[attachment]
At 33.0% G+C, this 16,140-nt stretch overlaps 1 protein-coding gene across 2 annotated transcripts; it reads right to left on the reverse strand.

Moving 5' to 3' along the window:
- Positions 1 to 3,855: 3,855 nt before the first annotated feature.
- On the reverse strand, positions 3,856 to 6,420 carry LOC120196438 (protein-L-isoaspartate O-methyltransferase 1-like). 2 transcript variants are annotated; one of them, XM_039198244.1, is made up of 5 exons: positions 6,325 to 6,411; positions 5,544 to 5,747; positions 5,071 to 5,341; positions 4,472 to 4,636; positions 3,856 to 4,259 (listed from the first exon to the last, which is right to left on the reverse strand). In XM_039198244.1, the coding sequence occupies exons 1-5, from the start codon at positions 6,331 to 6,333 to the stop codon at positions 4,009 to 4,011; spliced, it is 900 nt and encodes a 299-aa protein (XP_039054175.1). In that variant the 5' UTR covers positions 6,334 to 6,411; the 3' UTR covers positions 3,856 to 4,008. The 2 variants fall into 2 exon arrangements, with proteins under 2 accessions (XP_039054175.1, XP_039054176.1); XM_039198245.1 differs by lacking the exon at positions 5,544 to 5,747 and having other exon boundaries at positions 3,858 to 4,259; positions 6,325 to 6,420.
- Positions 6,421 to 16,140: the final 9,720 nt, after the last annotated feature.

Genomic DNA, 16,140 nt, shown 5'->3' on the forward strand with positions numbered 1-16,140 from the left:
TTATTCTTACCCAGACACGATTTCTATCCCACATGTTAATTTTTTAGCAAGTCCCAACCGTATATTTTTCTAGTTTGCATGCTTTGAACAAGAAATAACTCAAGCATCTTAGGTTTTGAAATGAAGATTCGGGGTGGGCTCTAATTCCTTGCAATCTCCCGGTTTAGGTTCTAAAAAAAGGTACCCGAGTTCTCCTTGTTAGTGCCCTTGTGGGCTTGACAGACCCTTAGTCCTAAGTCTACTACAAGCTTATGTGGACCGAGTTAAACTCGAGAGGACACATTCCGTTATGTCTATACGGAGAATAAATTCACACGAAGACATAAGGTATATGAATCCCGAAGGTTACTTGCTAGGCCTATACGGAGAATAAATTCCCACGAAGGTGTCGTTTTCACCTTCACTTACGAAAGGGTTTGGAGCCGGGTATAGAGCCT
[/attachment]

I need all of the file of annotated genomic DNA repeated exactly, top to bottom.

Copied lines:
At 33.0% G+C, this 16,140-nt stretch overlaps 1 protein-coding gene across 2 annotated transcripts; it reads right to left on the reverse strand.

Moving 5' to 3' along the window:
- Positions 1 to 3,855: 3,855 nt before the first annotated feature.
- On the reverse strand, positions 3,856 to 6,420 carry LOC120196438 (protein-L-isoaspartate O-methyltransferase 1-like). 2 transcript variants are annotated; one of them, XM_039198244.1, is made up of 5 exons: positions 6,325 to 6,411; positions 5,544 to 5,747; positions 5,071 to 5,341; positions 4,472 to 4,636; positions 3,856 to 4,259 (listed from the first exon to the last, which is right to left on the reverse strand). In XM_039198244.1, the coding sequence occupies exons 1-5, from the start codon at positions 6,331 to 6,333 to the stop codon at positions 4,009 to 4,011; spliced, it is 900 nt and encodes a 299-aa protein (XP_039054175.1). In that variant the 5' UTR covers positions 6,334 to 6,411; the 3' UTR covers positions 3,856 to 4,008. The 2 variants fall into 2 exon arrangements, with proteins under 2 accessions (XP_039054175.1, XP_039054176.1); XM_039198245.1 differs by lacking the exon at positions 5,544 to 5,747 and having other exon boundaries at positions 3,858 to 4,259; positions 6,325 to 6,420.
- Positions 6,421 to 16,140: the final 9,720 nt, after the last annotated feature.

Genomic DNA, 16,140 nt, shown 5'->3' on the forward strand with positions numbered 1-16,140 from the left:
TTATTCTTACCCAGACACGATTTCTATCCCACATGTTAATTTTTTAGCAAGTCCCAACCGTATATTTTTCTAGTTTGCATGCTTTGAACAAGAAATAACTCAAGCATCTTAGGTTTTGAAATGAAGATTCGGGGTGGGCTCTAATTCCTTGCAATCTCCCGGTTTAGGTTCTAAAAAAAGGTACCCGAGTTCTCCTTGTTAGTGCCCTTGTGGGCTTGACAGACCCTTAGTCCTAAGTCTACTACAAGCTTATGTGGACCGAGTTAAACTCGAGAGGACACATTCCGTTATGTCTATACGGAGAATAAATTCACACGAAGACATAAGGTATATGAATCCCGAAGGTTACTTGCTAGGCCTATACGGAGAATAAATTCCCACGAAGGTGTCGTTTTCACCTTCACTTACGAAAGGGTTTGGAGCCGGGTATAGAGCCT